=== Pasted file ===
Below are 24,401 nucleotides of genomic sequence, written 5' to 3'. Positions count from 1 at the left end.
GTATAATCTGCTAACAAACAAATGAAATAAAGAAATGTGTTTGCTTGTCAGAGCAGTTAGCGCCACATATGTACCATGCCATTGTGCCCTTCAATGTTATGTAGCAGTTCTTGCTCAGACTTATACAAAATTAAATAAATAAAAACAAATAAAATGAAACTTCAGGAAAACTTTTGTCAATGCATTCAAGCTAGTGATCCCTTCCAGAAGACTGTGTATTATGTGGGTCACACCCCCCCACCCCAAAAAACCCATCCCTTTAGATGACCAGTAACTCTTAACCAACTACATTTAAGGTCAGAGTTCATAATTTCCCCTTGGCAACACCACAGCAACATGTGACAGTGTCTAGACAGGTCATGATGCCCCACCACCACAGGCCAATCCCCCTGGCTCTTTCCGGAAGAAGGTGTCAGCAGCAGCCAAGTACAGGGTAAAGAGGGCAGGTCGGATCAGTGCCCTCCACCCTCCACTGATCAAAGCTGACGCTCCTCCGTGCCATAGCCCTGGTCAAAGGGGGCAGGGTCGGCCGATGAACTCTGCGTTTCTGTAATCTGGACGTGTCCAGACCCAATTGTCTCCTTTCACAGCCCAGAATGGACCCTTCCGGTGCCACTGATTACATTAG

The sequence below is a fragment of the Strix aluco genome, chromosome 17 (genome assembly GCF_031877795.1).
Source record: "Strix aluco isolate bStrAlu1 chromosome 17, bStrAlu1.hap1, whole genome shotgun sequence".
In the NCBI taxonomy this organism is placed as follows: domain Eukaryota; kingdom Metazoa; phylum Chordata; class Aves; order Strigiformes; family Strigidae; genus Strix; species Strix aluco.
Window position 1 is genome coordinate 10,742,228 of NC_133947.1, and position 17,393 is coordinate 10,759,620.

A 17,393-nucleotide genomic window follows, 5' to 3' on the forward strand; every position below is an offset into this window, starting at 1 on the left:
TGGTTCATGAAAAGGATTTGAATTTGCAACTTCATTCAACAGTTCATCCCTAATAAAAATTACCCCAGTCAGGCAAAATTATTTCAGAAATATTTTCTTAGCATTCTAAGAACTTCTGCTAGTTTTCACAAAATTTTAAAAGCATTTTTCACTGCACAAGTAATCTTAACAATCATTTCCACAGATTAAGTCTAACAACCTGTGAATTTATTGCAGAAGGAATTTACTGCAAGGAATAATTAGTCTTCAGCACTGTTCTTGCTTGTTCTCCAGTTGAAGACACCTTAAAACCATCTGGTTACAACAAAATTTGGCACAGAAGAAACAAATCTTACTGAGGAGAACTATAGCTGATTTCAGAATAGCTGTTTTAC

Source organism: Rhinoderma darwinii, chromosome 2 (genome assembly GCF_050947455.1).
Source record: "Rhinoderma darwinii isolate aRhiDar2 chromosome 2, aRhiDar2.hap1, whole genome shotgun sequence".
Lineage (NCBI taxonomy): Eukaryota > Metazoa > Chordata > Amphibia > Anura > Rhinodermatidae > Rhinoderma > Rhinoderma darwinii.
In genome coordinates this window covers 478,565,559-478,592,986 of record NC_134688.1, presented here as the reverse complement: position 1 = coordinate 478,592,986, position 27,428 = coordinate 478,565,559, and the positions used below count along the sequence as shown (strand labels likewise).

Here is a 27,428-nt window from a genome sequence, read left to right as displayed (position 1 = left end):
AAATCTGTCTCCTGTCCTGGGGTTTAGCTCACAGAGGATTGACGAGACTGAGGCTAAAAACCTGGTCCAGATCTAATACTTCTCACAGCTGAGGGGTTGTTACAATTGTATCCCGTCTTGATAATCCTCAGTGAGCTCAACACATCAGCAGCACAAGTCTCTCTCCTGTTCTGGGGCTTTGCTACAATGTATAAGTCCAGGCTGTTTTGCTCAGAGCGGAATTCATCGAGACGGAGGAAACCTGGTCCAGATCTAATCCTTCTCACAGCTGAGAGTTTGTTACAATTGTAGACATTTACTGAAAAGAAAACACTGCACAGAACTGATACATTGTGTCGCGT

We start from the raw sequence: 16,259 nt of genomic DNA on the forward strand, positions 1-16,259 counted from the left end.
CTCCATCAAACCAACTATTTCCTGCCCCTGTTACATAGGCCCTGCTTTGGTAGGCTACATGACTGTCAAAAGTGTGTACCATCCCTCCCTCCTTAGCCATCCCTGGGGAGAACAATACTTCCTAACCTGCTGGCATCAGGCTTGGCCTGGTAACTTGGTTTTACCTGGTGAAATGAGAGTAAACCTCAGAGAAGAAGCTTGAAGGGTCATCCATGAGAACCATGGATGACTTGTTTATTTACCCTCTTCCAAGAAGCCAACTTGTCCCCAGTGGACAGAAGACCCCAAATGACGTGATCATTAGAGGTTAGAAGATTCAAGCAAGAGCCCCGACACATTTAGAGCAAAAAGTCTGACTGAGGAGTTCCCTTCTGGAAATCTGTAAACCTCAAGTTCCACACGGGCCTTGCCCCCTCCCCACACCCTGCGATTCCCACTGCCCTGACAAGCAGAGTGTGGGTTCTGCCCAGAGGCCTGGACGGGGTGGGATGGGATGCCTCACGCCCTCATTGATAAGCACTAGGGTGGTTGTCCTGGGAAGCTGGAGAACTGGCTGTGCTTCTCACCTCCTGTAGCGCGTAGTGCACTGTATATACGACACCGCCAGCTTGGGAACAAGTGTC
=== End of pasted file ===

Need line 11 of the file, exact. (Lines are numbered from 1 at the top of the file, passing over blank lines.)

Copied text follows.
Lineage (NCBI taxonomy): Eukaryota > Metazoa > Chordata > Amphibia > Anura > Rhinodermatidae > Rhinoderma > Rhinoderma darwinii.